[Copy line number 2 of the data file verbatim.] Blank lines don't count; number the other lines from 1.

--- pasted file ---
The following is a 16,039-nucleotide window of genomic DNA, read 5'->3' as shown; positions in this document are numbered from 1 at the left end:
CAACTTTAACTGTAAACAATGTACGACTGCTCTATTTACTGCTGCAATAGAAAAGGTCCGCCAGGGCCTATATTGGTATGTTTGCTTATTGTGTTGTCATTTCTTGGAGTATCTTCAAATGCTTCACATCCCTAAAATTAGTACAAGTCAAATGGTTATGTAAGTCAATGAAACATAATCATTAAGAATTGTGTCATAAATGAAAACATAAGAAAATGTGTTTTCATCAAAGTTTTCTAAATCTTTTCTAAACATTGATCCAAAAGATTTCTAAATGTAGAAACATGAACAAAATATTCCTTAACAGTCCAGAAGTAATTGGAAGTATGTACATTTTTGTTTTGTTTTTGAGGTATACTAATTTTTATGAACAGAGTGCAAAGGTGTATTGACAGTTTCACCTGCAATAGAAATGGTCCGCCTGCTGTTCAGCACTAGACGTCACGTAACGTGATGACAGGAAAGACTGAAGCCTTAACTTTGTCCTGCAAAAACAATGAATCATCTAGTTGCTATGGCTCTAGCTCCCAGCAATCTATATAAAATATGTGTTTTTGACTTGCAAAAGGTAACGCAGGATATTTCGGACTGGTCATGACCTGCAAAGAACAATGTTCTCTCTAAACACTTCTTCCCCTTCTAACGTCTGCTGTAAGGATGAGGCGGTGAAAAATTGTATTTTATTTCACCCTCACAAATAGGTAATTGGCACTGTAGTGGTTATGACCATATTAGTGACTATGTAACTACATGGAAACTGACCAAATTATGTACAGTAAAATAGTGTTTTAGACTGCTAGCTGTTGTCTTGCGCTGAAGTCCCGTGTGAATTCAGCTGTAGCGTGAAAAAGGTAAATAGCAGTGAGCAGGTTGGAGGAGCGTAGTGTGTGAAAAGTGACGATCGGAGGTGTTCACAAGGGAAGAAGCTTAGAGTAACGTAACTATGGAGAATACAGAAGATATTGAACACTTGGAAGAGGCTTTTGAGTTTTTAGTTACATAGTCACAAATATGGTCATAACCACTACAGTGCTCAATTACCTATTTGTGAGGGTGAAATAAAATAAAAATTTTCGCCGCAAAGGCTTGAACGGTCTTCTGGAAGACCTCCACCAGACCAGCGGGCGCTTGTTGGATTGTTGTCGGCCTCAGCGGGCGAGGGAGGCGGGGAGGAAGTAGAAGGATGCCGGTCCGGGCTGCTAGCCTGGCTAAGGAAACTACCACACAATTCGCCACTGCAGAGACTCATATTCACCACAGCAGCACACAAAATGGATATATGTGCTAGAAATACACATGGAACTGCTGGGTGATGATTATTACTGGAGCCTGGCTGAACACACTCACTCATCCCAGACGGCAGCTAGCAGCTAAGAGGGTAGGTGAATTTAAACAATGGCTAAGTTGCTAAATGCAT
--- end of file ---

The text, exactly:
CAACTTTAACTGTAAACAATGTACGACTGCTCTATTTACTGCTGCAATAGAAAAGGTCCGCCAGGGCCTATATTGGTATGTTTGCTTATTGTGTTGTCATTTCTTGGAGTATCTTCAAATGCTTCACATCCCTAAAATTAGTACAAGTCAAATGGTTATGTAAGTCAATGAAACATAATCATTAAGAATTGTGTCATAAATGAAAACATAAGAAAATGTGTTTTCATCAAAGTTTTCTAAATCTTTTCTAAACATTGATCCAAAAGATTTCTAAATGTAGAAACATGAACAAAATATTCCTTAACAGTCCAGAAGTAATTGGAAGTATGTACATTTTTGTTTTGTTTTTGAGGTATACTAATTTTTATGAACAGAGTGCAAAGGTGTATTGACAGTTTCACCTGCAATAGAAATGGTCCGCCTGCTGTTCAGCACTAGACGTCACGTAACGTGATGACAGGAAAGACTGAAGCCTTAACTTTGTCCTGCAAAAACAATGAATCATCTAGTTGCTATGGCTCTAGCTCCCAGCAATCTATATAAAATATGTGTTTTTGACTTGCAAAAGGTAACGCAGGATATTTCGGACTGGTCATGACCTGCAAAGAACAATGTTCTCTCTAAACACTTCTTCCCCTTCTAACGTCTGCTGTAAGGATGAGGCGGTGAAAAATTGTATTTTATTTCACCCTCACAAATAGGTAATTGGCACTGTAGTGGTTATGACCATATTAGTGACTATGTAACTACATGGAAACTGACCAAATTATGTACAGTAAAATAGTGTTTTAGACTGCTAGCTGTTGTCTTGCGCTGAAGTCCCGTGTGAATTCAGCTGTAGCGTGAAAAAGGTAAATAGCAGTGAGCAGGTTGGAGGAGCGTAGTGTGTGAAAAGTGACGATCGGAGGTGTTCACAAGGGAAGAAGCTTAGAGTAACGTAACTATGGAGAATACAGAAGATATTGAACACTTGGAAGAGGCTTTTGAGTTTTTAGTTACATAGTCACAAATATGGTCATAACCACTACAGTGCTCAATTACCTATTTGTGAGGGTGAAATAAAATAAAAATTTTCGCCGCAAAGGCTTGAACGGTCTTCTGGAAGACCTCCACCAGACCAGCGGGCGCTTGTTGGATTGTTGTCGGCCTCAGCGGGCGAGGGAGGCGGGGAGGAAGTAGAAGGATGCCGGTCCGGGCTGCTAGCCTGGCTAAGGAAACTACCACACAATTCGCCACTGCAGAGACTCATATTCACCACAGCAGCACACAAAATGGATATATGTGCTAGAAATACACATGGAACTGCTGGGTGATGATTATTACTGGAGCCTGGCTGAACACACTCACTCATCCCAGACGGCAGCTAGCAGCTAAGAGGGTAGGTGAATTTAAACAATGGCTAAGTTGCTAAATGCAT